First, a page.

Georgia Pecan Producers Wary of Storm’s Impact

UGA photo shows damage from Hurricane Michael in Tift County. 10-11-18

Georgia pecan farmers are once again vulnerable to a fall storm as Hurricane Sally slowly moves across the state this week. Its presence reminds growers of Hurricane Michael in 2018.

While Hurricane Sally is not expected to bring similar damage, it still is a subtle reminder of the impact a storm can have on the state’s pecan crop, especially this close to harvest.

“Obviously, everybody gets nervous when you talk about a hurricane after what we saw a couple of years ago. In our forecast right now, we are seeing some 30 mph gusts in some of our pecan belt over in the west and even now in our area around Irwin, Ben Hill and Wilcox (counties) area,” said Phil Croft, manager of the Hudson Pecan Company. “We will lose some limbs, but we shouldn’t lose any trees. We’re hoping that thing will calm down before it gets to us. We’ll lose some limbs for sure, but hopefully, it won’t cause any severe damage.”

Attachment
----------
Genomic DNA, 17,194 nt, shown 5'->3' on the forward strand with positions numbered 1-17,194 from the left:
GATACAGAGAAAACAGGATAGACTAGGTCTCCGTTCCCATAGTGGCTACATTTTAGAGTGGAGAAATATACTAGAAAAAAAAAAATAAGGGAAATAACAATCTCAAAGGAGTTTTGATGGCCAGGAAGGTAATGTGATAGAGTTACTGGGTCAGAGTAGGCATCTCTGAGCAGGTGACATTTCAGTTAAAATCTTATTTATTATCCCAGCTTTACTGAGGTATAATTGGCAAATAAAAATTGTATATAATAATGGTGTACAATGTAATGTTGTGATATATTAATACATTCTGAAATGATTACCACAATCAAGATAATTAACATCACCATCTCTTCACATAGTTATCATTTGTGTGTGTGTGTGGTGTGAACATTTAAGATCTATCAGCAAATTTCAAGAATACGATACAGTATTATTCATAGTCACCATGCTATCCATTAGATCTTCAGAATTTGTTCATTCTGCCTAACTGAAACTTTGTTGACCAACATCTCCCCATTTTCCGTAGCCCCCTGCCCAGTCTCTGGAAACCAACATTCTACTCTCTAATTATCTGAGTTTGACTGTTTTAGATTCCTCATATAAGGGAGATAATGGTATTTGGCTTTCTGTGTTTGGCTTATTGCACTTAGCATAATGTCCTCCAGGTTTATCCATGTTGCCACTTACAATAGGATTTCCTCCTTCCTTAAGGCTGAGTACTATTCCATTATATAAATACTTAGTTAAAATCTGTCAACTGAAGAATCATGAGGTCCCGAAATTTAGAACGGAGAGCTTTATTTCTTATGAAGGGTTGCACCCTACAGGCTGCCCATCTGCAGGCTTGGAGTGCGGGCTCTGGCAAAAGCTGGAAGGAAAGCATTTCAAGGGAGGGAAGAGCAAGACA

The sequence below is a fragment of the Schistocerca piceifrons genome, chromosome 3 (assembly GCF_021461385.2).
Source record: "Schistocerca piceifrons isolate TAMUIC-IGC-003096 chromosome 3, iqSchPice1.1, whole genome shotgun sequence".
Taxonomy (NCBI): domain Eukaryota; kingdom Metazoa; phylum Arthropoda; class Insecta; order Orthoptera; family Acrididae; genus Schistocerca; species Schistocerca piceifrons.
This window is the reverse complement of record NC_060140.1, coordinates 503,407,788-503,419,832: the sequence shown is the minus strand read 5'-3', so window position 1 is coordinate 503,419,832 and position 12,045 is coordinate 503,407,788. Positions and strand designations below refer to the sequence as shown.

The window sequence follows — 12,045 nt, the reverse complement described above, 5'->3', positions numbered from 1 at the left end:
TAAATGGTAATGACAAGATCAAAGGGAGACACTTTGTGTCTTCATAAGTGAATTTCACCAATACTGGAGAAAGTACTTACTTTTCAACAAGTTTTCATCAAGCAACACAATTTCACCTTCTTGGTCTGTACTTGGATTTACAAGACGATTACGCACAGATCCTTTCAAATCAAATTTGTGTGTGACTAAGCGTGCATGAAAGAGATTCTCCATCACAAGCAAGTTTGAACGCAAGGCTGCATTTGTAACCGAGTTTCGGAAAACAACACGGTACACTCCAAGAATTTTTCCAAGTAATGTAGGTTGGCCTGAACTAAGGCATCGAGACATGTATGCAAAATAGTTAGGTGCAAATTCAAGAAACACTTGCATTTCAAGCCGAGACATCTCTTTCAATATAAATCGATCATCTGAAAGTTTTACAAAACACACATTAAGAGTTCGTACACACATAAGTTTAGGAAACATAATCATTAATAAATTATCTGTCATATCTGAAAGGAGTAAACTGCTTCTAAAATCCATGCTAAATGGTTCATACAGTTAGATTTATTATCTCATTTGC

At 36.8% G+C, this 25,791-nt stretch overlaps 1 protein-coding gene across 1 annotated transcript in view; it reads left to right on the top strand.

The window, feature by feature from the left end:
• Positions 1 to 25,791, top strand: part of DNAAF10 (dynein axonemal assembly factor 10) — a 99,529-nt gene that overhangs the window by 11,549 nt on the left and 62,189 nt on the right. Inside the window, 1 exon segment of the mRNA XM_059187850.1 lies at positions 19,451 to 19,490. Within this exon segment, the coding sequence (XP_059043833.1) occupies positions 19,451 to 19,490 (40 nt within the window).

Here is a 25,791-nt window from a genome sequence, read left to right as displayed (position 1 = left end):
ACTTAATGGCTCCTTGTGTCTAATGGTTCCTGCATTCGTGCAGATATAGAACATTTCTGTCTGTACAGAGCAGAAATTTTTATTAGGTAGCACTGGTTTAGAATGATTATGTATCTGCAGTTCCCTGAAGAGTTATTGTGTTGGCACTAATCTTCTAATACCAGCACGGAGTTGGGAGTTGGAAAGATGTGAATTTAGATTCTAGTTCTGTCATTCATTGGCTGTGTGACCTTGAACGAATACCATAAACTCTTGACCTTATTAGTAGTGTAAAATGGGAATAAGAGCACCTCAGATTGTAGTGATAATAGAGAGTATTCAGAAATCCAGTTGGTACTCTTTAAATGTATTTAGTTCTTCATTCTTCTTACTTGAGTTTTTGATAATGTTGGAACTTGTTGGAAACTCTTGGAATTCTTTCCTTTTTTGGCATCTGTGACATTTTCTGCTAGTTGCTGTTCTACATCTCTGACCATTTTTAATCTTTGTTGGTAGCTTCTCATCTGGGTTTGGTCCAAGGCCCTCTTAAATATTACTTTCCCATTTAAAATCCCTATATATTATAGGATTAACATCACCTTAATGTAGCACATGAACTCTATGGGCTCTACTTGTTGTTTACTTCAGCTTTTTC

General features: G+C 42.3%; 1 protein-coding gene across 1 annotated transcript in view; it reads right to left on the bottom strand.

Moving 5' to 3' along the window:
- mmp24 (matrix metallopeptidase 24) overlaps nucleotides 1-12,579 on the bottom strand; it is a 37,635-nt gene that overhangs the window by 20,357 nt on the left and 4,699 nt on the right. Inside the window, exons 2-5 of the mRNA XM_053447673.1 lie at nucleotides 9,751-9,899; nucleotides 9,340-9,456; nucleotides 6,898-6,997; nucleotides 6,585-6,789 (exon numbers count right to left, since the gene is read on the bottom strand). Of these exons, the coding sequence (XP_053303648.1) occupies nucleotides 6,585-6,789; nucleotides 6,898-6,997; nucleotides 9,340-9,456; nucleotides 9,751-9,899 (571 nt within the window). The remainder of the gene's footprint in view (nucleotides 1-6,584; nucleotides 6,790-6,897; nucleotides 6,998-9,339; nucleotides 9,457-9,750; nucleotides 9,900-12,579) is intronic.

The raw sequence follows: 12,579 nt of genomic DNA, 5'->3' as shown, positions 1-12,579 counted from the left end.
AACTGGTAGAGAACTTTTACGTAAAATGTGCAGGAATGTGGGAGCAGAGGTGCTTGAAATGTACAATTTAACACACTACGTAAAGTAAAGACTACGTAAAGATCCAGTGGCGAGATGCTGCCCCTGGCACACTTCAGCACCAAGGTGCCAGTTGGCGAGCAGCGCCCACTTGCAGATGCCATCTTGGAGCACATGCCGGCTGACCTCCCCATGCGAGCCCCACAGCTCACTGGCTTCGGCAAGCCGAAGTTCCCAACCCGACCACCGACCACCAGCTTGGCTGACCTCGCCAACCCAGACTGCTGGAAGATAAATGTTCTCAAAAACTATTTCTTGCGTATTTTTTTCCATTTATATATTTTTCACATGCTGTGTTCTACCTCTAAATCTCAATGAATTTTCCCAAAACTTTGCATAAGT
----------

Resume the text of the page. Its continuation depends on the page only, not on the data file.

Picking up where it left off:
Hurricane Michael’s Impact

According to the UGA CAES Newswire, Georgia’s pecan industry suffered a $100 million loss plus $260 million in lost trees after Hurricane Michael moved through the Southeast in early October. Between 30% and 40% of the pecan trees were destroyed in Dougherty, Lee and Mitchell counties, where 30% of Georgia’s pecan crop is produced.

After a disappointing 2019 season, Georgia producers are expecting a bumper crop this season, though there’s still some uncertainty as to what the quantity will be.

“We’re interested to see what our max crop in Georgia’s going to be. We don’t really know. People are saying there’s a 100 million pound crop. I’ve heard 20 million pound crop; I’ve heard 80 million pounds,” Croft said. “The reason you’re seeing so much variance there is nobody knows the true impact that the hurricane had on us. We have a bumper crop this year, but what could Georgia produce? If we don’t have a severe storm from now to harvest, we’ll be able to tell what Georgia can produce now after the hurricane.”